So what is Executive Function and how can you help your kids develop it? In brief, core skills associated with Executive Function are skills that children use all the time at play, at home, and in school. They require monitoring and shifting their attention, remembering information, and self-regulating. A good example of three of these skills is found in "Simon Says," a classic children's game that is fun to play and develops Executive Function. In "Simon Says," children remember the rules of the game (follow a command only when they hear the phrase 'Simon Says'); self-regulate by not automatically responding to the command (analyze it before responding); shift attention (between the command and the rules of the game to figure out how to respond); and self-regulate again (by responding only if the command included the phrase 'Simon Says').

"Simon Says" isn't the only common childhood game that develops Executive Function. Early research shows that a number of activities that most children already participate in develop Executive Function including: aerobic exercise; martial arts; dramatic play; social and emotional learning curricula; and mindfulness practice. READ MORE !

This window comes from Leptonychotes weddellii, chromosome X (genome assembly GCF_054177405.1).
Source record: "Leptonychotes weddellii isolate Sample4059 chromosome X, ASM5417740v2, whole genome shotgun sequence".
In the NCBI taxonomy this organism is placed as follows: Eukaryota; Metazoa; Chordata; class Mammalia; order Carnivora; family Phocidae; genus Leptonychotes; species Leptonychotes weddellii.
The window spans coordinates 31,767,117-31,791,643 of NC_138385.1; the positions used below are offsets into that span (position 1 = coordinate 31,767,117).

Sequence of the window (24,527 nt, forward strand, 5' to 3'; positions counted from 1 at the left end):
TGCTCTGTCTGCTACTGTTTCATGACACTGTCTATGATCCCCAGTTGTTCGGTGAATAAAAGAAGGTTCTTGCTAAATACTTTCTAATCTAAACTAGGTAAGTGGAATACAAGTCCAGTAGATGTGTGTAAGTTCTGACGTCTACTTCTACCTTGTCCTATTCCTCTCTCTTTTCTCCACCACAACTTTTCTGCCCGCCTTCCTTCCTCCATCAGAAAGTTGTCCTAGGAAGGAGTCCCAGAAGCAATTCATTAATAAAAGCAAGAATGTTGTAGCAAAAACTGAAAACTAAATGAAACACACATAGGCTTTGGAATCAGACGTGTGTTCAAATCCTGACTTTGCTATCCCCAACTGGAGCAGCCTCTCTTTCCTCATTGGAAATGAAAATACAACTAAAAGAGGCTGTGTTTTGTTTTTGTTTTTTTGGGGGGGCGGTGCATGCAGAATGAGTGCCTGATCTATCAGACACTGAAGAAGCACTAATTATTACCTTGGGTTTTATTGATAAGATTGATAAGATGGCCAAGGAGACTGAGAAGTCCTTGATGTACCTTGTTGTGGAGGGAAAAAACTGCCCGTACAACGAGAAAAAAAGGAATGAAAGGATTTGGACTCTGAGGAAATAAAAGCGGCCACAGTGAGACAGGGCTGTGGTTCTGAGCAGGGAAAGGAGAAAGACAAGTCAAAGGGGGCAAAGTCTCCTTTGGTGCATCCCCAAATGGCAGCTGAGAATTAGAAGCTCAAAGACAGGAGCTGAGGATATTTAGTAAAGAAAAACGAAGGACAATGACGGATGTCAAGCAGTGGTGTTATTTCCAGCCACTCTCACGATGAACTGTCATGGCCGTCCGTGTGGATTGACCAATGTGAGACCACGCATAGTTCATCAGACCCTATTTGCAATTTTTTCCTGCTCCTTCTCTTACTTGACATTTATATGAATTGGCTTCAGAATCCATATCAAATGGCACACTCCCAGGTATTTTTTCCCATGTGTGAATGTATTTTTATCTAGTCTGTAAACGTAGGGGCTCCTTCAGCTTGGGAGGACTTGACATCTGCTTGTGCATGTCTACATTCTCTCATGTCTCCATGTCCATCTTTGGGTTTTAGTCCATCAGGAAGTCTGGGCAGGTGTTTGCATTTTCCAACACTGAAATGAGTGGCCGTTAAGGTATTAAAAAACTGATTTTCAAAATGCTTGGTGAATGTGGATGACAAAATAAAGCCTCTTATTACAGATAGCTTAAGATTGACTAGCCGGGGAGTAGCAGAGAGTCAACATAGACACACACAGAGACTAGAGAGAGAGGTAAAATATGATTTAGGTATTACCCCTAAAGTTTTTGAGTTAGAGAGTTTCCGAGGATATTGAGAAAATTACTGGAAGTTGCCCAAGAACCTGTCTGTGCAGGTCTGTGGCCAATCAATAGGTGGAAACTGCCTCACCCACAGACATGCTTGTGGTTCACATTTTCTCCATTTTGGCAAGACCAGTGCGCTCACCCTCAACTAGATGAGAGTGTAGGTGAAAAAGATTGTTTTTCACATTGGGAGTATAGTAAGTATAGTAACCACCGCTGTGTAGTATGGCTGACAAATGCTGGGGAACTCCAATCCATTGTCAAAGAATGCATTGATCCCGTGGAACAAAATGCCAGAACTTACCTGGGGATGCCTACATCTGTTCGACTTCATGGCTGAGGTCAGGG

The secret of play: how to raise smart, healthy, caring kids from birth to age 12
Ann Pleshette Murphy
FAO Schwarz, 2008

Friday, August 19, 2011

Talking & Listening The Key To Literacy

Talking and listening the key to literacy
SMH: 8.19.2011 by Andrew Stevenson

WANT to learn to read and write? Perhaps you need to meet literacy's ugly sisters, talking and listening.

Too little attention is paid to the oral language skills of students, says John Munro, an associate professor at the University of Melbourne's graduate school of education. He says improving the ability of teachers to recognise kindergarten students with poor oral language skills and targeted intervention to improve them can produce stunning improvements in literacy and learning.

''Millions of dollars have gone into improving literacy but without putting in place the oral base, then it's almost wasted,'' Professor Munro said. ''For some reason speaking and listening has been seen as the ugly sister of reading and writing. But it's actually the foundation.'' READ MORE !

Listen to an interview with Dr Munro on ABC-Australia

Wednesday, August 17, 2011

2011 KIDS COUNT

2011 KIDS COUNT Data Book
Annie E. Casey Foundation

The 22nd annual KIDS COUNT Data Book profiles the status of children on a national and state-by-state basis and ranks states on 10 measures of well-being.

Over the last decade there has been a significant decline in economic well-being for low income children and families. The official child poverty rate, which is a conservative measure of economic hardship, increased 18 percent between 2000 and 2009, essentially returning to the same level as the early 1990s. This increase means that 2.4 million more children are living below the federal poverty line. Data also reveals the impact of the job and foreclosure crisis on children. In 2010, 11 percent of children had at least one unemployed parent and 4 percent have been affected by foreclosure since 2007.